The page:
On November 2-4, the ABA Real Property, Trust, and Estate Law Journal welcomed more than 100 attendees to a symposium that commemorated the 25th anniversary of one of the state's landmark cases, Lucas v. South Carolina Coastal Council. The three-day event included a day-and-a-half of panel discussions, while the third, optional day gave guests a chance to walk through and see first-hand the property in Charleston, South Carolina, that lies at the center of this case.
In addition to its unique format, the symposium also featured a diverse lineup of speakers from across the country and across the legal industry, including law professors, private practice attorneys, and government officials. During a formal dinner, the Honorable Jean Toal, former Chief Justice of the South Carolina Supreme Court, delivered keynote remarks.
"We planned our speaker panels very intentionally; we wanted a diversity of thought on takings and coastal management, a topic that is both timely and important to coastal communities," Professor Amy Milligan said. "The fact that our speakers joined us for this discussion from all over the U.S. further reinforces that the importance of this topic reaches beyond just South Carolina’s coastal communities."
The panelists covered an array of issues surrounding the monumental case, showing its relevancy then, today and in the future. Throughout the discussions, one major takeaway practitioners and experts agreed on was that there is still a need for more legal thought on what bars public use of properties that extend into the public trust. School of Law Solomon Blatt Professor of Law Josh Eagle, who specializes in environmental law, natural resources law, and ocean and coastal law, was a contributing panelist and moderator.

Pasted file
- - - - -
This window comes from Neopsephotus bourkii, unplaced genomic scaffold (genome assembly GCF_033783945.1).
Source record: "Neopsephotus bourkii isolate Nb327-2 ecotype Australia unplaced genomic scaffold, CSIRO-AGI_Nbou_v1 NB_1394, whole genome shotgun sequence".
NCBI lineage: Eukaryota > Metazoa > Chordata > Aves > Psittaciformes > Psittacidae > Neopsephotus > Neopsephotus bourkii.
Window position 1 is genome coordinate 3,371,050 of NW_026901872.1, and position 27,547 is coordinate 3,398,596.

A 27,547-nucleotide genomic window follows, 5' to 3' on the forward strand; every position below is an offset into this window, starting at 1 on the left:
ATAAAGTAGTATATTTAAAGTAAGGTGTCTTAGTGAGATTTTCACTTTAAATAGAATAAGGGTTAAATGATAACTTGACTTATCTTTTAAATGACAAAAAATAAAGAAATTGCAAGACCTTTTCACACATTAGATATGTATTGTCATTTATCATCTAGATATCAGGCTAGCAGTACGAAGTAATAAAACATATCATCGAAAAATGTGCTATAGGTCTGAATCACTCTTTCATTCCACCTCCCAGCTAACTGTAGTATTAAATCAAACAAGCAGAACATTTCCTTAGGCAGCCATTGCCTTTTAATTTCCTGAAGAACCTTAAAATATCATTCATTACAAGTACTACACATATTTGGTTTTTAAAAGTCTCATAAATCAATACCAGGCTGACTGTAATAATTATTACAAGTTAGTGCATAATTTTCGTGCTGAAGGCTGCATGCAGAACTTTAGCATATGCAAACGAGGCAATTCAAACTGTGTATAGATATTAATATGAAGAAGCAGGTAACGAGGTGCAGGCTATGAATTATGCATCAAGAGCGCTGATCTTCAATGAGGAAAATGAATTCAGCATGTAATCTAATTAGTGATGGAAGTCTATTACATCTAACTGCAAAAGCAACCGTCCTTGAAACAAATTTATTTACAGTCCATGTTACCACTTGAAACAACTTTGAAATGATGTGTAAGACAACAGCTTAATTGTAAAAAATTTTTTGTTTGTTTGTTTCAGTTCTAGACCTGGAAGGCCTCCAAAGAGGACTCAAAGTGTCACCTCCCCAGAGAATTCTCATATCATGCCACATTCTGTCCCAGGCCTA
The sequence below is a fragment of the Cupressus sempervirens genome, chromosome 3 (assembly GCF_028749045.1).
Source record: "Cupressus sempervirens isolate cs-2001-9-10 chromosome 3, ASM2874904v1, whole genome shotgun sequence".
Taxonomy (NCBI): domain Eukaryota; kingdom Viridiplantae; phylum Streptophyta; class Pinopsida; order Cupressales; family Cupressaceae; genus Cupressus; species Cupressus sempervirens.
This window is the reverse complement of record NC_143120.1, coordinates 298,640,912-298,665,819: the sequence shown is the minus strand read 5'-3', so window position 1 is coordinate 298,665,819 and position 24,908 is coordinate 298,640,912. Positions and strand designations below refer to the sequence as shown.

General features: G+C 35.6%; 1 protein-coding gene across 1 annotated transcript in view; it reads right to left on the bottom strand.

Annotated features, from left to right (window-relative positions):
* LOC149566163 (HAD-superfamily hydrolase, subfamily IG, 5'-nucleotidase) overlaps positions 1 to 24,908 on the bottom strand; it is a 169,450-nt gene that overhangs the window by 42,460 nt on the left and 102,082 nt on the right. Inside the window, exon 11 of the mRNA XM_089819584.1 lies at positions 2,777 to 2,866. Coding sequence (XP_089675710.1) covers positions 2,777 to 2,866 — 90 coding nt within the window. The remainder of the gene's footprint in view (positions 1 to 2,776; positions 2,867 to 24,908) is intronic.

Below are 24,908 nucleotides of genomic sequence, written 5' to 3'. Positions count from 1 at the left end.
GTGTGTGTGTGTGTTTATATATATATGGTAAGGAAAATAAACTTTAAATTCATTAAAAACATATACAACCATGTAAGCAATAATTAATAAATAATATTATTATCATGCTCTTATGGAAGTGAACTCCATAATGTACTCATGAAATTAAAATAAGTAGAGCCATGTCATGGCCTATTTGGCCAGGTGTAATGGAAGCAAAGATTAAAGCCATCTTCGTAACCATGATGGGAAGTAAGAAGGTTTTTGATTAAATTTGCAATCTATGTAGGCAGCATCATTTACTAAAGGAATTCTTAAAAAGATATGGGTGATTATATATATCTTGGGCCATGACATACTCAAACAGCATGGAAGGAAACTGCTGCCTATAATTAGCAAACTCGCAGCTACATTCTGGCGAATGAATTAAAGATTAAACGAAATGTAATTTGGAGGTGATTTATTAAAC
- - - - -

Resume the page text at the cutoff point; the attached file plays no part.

"The symposium highlighted the fact that, despite its lack of precedential applicability, the Lucas decision continues to play an important role in helping us understand regulatory takings law. In addition, the speakers, who represented viewpoints from across the ideological spectrum, made it clear that coastal areas will be a hotbed of challenging legal and political problems for years to come."
Third-year law student and symposium editor Lindsay Richardson stressed that Lucas is still the leading authority in most coastal law cases.
"Laws may change, interpretations may evolve, and opinions may alter. However, the thing that remains certain is the ability for the law to impact for years to come as evidenced by Lucas," Richardson said. "While we gathered to revisit and reconsider Lucas after 25 years, we look forward to the ways we as lawyers, students, and concerned citizens can ensure a policy that makes our coastal areas and world a better place."